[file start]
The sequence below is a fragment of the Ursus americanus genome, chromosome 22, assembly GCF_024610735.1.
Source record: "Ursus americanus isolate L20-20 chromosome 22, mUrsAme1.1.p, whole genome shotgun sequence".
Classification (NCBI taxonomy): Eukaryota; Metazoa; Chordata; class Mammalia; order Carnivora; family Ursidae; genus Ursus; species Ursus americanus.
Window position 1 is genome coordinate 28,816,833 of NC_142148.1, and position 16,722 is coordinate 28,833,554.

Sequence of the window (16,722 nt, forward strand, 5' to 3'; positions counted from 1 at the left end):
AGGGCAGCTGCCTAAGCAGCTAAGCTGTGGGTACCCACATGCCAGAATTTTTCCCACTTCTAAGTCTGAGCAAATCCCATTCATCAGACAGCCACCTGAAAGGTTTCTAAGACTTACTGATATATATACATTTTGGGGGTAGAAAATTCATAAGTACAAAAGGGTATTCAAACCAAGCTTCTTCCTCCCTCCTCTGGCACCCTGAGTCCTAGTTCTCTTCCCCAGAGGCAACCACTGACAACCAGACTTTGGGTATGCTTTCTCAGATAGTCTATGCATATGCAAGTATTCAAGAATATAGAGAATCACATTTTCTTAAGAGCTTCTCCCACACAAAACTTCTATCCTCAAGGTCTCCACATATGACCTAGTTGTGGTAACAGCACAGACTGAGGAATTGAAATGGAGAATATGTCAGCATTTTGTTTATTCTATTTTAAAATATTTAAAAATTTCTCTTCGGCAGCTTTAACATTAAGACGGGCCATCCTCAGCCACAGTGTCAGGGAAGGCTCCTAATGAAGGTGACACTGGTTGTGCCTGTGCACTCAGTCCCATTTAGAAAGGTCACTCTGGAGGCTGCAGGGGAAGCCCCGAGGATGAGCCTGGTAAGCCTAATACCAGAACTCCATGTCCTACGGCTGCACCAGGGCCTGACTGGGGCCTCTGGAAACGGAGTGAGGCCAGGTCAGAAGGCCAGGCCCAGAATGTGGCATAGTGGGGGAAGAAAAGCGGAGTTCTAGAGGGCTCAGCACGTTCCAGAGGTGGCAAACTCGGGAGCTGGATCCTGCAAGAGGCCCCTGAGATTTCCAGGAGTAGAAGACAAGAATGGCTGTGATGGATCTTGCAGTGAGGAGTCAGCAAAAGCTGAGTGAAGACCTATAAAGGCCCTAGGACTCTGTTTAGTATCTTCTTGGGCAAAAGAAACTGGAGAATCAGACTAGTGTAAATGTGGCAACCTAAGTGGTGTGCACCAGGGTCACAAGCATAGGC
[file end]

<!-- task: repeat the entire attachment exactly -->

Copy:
The sequence below is a fragment of the Ursus americanus genome, chromosome 22, assembly GCF_024610735.1.
Source record: "Ursus americanus isolate L20-20 chromosome 22, mUrsAme1.1.p, whole genome shotgun sequence".
Classification (NCBI taxonomy): Eukaryota; Metazoa; Chordata; class Mammalia; order Carnivora; family Ursidae; genus Ursus; species Ursus americanus.
Window position 1 is genome coordinate 28,816,833 of NC_142148.1, and position 16,722 is coordinate 28,833,554.

Sequence of the window (16,722 nt, forward strand, 5' to 3'; positions counted from 1 at the left end):
AGGGCAGCTGCCTAAGCAGCTAAGCTGTGGGTACCCACATGCCAGAATTTTTCCCACTTCTAAGTCTGAGCAAATCCCATTCATCAGACAGCCACCTGAAAGGTTTCTAAGACTTACTGATATATATACATTTTGGGGGTAGAAAATTCATAAGTACAAAAGGGTATTCAAACCAAGCTTCTTCCTCCCTCCTCTGGCACCCTGAGTCCTAGTTCTCTTCCCCAGAGGCAACCACTGACAACCAGACTTTGGGTATGCTTTCTCAGATAGTCTATGCATATGCAAGTATTCAAGAATATAGAGAATCACATTTTCTTAAGAGCTTCTCCCACACAAAACTTCTATCCTCAAGGTCTCCACATATGACCTAGTTGTGGTAACAGCACAGACTGAGGAATTGAAATGGAGAATATGTCAGCATTTTGTTTATTCTATTTTAAAATATTTAAAAATTTCTCTTCGGCAGCTTTAACATTAAGACGGGCCATCCTCAGCCACAGTGTCAGGGAAGGCTCCTAATGAAGGTGACACTGGTTGTGCCTGTGCACTCAGTCCCATTTAGAAAGGTCACTCTGGAGGCTGCAGGGGAAGCCCCGAGGATGAGCCTGGTAAGCCTAATACCAGAACTCCATGTCCTACGGCTGCACCAGGGCCTGACTGGGGCCTCTGGAAACGGAGTGAGGCCAGGTCAGAAGGCCAGGCCCAGAATGTGGCATAGTGGGGGAAGAAAAGCGGAGTTCTAGAGGGCTCAGCACGTTCCAGAGGTGGCAAACTCGGGAGCTGGATCCTGCAAGAGGCCCCTGAGATTTCCAGGAGTAGAAGACAAGAATGGCTGTGATGGATCTTGCAGTGAGGAGTCAGCAAAAGCTGAGTGAAGACCTATAAAGGCCCTAGGACTCTGTTTAGTATCTTCTTGGGCAAAAGAAACTGGAGAATCAGACTAGTGTAAATGTGGCAACCTAAGTGGTGTGCACCAGGGTCACAAGCATAGGC